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Revenge: John Sherman, Russell Alger and the origins of the Sherman Act

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Abstract

This paper argues that Senator John Sherman of Ohio was motivated to introduce an antitrust bill in late 1889 partly as a way of enacting revenge on his political rival, General and former Governor Russell Alger of Michigan, because Sherman believed that Alger personally had cost him the presidential nomination at the 1888 Republican national convention. When discussing his bill on the Senate floor and elsewhere, Sherman repeatedly brought up Alger’s relationship, which in reality was rather tenuous, with the well-known Diamond Match Company. The point of mentioning Alger was to hurt Alger’s future political career and his presidential aspirations in 1892. Sherman was able to pursue his revenge motive by combining it with the broader Republican goals of preserving high tariffs and attacking the trusts. As a result, this paper reinforces previous public choice literature arguing that the 1890 Sherman Act was not passed in the public interest, but instead advanced private interests.

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Notes

  1. For an overview of public choice see Mueller (2003). For an overview of public-choice influenced research on antitrust policy and economic regulation, see Shughart (1995), Kovavic (1995), McChesney (1995), and Shughart and McChesney (2010).

  2. For examples of research that consider the Sherman-Alger motive plausible, see Bradley (1990), Josephson (1938), Hazlett (1992), Nam (2014) and Rothbard (2017). For examples that consider it implausible, see Kolasky (2009) and Thorelli (1955). A neutral interpretation is Letwin (1965). All of those scholars consider the explanation only briefly.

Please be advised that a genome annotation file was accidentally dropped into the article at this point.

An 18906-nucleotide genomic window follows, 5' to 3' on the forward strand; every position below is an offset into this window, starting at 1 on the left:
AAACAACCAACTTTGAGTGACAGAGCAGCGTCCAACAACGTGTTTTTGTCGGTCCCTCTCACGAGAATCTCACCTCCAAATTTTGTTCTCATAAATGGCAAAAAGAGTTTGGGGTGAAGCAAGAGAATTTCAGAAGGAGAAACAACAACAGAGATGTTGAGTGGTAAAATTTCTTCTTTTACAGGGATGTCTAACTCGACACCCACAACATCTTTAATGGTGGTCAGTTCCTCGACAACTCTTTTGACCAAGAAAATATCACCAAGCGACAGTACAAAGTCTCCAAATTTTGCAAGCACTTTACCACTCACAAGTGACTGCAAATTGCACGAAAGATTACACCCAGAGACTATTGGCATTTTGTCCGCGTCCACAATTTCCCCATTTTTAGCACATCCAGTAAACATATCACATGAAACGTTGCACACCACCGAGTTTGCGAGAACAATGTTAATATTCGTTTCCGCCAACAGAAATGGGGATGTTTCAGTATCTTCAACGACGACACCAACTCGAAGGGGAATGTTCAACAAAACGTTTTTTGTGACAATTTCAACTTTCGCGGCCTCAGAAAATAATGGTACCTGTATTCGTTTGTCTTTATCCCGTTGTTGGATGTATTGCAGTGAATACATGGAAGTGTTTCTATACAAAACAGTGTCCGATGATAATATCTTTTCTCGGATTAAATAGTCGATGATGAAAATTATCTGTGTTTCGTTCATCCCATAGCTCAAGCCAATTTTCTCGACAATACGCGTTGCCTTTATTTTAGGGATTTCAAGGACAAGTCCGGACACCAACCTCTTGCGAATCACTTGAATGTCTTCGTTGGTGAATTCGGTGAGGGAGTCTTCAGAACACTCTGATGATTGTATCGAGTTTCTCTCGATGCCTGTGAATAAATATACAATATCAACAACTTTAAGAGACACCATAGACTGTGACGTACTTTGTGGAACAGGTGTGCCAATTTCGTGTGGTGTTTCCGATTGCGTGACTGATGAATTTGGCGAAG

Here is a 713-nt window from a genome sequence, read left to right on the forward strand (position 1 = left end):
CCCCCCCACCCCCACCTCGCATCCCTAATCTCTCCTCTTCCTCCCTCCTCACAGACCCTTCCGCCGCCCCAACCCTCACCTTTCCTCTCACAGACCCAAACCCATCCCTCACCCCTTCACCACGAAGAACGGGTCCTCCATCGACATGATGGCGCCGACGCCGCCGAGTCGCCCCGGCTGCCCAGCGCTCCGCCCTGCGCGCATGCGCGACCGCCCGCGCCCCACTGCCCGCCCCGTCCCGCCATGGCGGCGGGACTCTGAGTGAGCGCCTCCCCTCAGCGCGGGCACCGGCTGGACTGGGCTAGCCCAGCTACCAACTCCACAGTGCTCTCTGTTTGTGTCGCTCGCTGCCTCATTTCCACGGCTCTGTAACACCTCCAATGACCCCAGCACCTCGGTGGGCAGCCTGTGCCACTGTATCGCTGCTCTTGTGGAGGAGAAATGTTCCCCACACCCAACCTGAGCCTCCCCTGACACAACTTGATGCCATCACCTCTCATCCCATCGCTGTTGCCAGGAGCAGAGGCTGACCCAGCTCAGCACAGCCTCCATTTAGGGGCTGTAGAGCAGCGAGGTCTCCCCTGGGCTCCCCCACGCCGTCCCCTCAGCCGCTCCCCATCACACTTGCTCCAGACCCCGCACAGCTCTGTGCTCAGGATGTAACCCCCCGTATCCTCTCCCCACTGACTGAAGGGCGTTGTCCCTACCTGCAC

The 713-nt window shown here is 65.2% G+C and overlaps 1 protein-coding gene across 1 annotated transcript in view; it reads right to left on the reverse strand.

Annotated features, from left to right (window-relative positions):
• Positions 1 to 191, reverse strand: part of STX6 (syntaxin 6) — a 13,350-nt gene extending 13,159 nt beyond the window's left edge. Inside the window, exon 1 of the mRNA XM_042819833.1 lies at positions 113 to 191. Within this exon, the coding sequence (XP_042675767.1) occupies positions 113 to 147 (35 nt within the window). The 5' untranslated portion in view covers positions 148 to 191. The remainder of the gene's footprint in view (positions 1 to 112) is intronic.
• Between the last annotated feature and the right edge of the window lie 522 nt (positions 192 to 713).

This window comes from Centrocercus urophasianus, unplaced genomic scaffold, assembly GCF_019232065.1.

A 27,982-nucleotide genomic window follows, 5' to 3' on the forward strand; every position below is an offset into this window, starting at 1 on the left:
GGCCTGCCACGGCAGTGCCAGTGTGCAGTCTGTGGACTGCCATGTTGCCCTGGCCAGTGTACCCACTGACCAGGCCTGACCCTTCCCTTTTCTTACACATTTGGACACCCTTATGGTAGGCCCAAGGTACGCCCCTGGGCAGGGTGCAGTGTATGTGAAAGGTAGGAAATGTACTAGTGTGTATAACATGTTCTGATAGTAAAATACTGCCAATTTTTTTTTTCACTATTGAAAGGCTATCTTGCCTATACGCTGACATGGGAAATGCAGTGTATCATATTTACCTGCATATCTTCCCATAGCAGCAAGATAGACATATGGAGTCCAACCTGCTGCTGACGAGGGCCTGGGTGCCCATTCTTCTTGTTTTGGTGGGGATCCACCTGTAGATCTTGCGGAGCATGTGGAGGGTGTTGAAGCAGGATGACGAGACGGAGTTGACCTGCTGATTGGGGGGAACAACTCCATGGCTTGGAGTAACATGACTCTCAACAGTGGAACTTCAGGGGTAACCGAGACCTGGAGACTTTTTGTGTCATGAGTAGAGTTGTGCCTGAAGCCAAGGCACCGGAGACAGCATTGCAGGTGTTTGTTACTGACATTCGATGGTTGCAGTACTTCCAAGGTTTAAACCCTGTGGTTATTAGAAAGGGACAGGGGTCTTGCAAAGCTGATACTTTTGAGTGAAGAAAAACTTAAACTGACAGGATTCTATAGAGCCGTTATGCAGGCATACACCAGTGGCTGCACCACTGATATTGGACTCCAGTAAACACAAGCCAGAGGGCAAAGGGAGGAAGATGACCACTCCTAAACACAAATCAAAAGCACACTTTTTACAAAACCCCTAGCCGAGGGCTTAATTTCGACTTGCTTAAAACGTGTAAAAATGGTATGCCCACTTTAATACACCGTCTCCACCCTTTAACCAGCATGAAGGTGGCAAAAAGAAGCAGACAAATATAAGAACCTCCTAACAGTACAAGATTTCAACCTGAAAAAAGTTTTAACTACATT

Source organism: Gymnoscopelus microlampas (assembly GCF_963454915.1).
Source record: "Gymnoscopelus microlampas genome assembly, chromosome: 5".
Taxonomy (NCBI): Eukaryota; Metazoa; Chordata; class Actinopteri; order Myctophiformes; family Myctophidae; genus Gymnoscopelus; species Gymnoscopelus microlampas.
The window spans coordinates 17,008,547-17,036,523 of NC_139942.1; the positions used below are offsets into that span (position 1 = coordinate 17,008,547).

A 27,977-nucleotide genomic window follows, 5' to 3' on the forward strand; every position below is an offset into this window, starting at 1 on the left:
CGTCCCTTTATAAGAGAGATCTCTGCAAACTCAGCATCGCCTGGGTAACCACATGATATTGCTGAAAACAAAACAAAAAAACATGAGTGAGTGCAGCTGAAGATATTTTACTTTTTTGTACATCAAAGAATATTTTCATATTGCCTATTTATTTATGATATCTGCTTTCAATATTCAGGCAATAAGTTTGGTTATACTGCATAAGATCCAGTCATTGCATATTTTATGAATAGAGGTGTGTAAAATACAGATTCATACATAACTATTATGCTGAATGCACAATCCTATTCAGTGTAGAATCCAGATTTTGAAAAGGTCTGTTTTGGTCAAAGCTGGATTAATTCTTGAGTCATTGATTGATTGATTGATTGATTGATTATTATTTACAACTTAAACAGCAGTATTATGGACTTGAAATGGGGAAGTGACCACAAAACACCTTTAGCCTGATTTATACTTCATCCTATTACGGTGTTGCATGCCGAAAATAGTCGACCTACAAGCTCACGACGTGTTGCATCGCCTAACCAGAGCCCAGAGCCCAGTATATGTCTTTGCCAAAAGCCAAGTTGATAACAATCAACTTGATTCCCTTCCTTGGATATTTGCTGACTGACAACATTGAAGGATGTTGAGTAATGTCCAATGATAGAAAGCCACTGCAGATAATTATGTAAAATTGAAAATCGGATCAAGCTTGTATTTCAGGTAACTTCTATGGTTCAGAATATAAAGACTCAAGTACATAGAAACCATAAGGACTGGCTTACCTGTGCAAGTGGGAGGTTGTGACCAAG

3. I am indebted to Roger Donway for alerting me to the fact that Alger played only a limited role in the company and was neither its president nor a principal investor.

  4. With ominous foresight before the convention in mid-June, Ohio political heavyweight Marcus Alonzo Hanna, who supported Sherman, wrote to Ohio Governor Joseph Foraker to encourage Alger to back Sherman: “Better for his future… to be a power with a man like Sherman than merely a prominent citizen of Michigan.” Hanna also wrote directly to Alger, promising him a prominent position: “If you should be disappointed in this instance, and our man successful there is no reason why you should not have the consideration in the management of affairs that your high position deserves” (Bell 1975, pp. 224-225).